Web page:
Ethical Practice in producing Research Ethics Videos?!

  So, it sounds like an easy job: The University Research Ethics Committee (UREC) recommended the production of some new digital resources to promote the issues relating to Research Ethics within the University. In conjunction with the University Careers Service a high quality student with Digital Media skills had been appointed for a 100 hour ‘On Campus’ placement and we were ready to start filming.

  Or were we? Let’s face it; very few people actually like appearing in front of a camera! It seemed, that in trying to promote the issues around ethical research, we were having to consider the ethical implications of our work…

Firstly. would we need consent under the University of Sheffield Research Ethics procedures? Within the University consent is needed for ‘all research projects involving human participants, personal data or human tissue’.

The considerations in this definition are discussed in a University of Sheffield Research Ethics Policy note which cover a range of common topics. In this case, it is the first note which is relavent, ‘Defining Human Research Participants, Personal Data and Human Tissue’. So, interviewing people on tape definitely involves human participants, but was this project research? The definition of ‘Research’ used within the University is taken from the Research Assessment Exercise of 2008 and includes:

All investigation undertaken to acquire knowledge and understanding

It includes:

‘ – Work of educational value designed to improve understanding of the research process

  • Administrative research

But it does not include:

‘ – Routine audit and evaluation or the routine testing and analysis of materials, components, processes etc

If Departments are unsure of this we advise them to contact their Departmental Ethics Contact or Administrator who would, if in doubt, contact the UREC. There is also a tool produced by the Health Research authority to aid the decision making process in Medical Studies. Unfortunately, in this case, that would be us and we had to make sure that we got this right.

In deciding that this work did not constitute research our main consideration was what we wanted to do ultimately do with the material obtained: produce the promotional videos. This is part of the UREC’s role of ‘promoting awareness and understanding’ of ethical practices. We were not looking to analyse the output of the interviews, publish or present our results. We were not trying to generate a new dataset or analyse the ethical issues which were discussed in the interviews, we simply wanted to record people’s experiences to educate others.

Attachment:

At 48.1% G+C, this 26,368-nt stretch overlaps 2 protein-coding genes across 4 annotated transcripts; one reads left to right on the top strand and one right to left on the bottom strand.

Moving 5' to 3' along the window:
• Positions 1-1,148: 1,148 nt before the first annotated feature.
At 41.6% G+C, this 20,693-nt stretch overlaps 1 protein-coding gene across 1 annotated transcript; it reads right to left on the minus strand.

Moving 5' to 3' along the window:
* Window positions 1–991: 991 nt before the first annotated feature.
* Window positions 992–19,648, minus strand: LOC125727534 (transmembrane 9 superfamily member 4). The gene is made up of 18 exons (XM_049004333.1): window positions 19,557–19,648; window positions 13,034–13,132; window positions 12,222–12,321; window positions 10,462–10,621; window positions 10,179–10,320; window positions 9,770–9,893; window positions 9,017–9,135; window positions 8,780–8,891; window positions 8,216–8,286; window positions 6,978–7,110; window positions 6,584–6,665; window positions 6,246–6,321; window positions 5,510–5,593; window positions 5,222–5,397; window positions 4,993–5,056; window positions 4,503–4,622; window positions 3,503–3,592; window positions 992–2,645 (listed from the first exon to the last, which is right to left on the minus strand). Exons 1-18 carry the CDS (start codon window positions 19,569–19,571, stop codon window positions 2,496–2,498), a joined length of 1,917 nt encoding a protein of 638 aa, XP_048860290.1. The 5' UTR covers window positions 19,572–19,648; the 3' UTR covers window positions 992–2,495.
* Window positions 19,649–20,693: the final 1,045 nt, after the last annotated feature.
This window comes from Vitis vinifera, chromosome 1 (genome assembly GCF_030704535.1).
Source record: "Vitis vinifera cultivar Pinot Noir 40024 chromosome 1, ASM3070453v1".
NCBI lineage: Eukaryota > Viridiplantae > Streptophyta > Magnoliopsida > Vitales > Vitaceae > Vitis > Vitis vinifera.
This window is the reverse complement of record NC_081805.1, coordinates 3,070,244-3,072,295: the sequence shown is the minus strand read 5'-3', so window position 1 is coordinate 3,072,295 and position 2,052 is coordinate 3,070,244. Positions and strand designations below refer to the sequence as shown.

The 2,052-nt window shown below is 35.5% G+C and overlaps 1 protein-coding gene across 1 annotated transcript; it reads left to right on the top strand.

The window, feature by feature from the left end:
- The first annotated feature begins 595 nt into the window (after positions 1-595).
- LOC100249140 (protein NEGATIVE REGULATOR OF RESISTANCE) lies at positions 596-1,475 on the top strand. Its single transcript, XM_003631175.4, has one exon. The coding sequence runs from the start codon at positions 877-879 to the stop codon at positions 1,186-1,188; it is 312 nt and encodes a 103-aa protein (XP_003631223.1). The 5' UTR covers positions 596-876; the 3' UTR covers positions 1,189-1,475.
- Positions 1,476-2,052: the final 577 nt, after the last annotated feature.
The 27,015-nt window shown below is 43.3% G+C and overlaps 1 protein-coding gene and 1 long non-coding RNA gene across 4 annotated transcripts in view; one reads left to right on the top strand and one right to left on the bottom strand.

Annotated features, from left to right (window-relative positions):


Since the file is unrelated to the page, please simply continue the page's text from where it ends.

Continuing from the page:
Another recent example which we have explored for a Department within the University was gaining student’s opinions of webpages in order to improve them and attract new students. This was not considered to be research as the sole purpose and use of the data was to better design the webpages: the results were not going to be generalised or published.

Having determined that the work was not research it was still imperative that we acted ethically in carrying out the recordings: considering the issues of consent was particularly interesting.

Firstly, as we’ve already established, no one (or very few people) really wants to be filmed on camera. Therefore how did we ensure that we did not coerce people into participating? All of our potential subjects were employees or students of the University and therefore may have felt that they were under an obligation to the University to participate? Therefore we made it clear in our correspondence, that while we would really like them to participate, and felt that they would produce valuable material, there was no obligation on their behalf. We were, however, extremely grateful when people did (albeit sometimes with trepidation) agree. Had this been a research project, we would expect this issue of coercion to have been discussed within the application.

Next, there was the issue of clear, informed consent. When providing guidance on the consideration of Ethics applications we stress the importance of the researcher being able to tell the participants what their data would be used for. However, we ourselves did not know what data we would get from the interviews, how much of the recording of each participant would be used and what the final videos would look like. We wanted the videos to be natural and therefore couldn’t control this through the use of a detailed prepared script. We were therefore upfront with our participants, explaining that the output would be produced through assembling clips from a number of our videos, and that we would give the identified participants an opportunity for feedback prior to their distribution. We will also enable interviewed participants to be deleted from the videos should they wish.

Had this been a research project, we would have, at this point, expected an information sheet outlining the project details, all intended uses of the data and, preferably (where not inappropriate), a signed consent form from all the participants.

We are now awaiting the feedback from our named participants and hope to update you soon with these new suite of videos! Look out for them at www.sheffield.ac.uk/ethics

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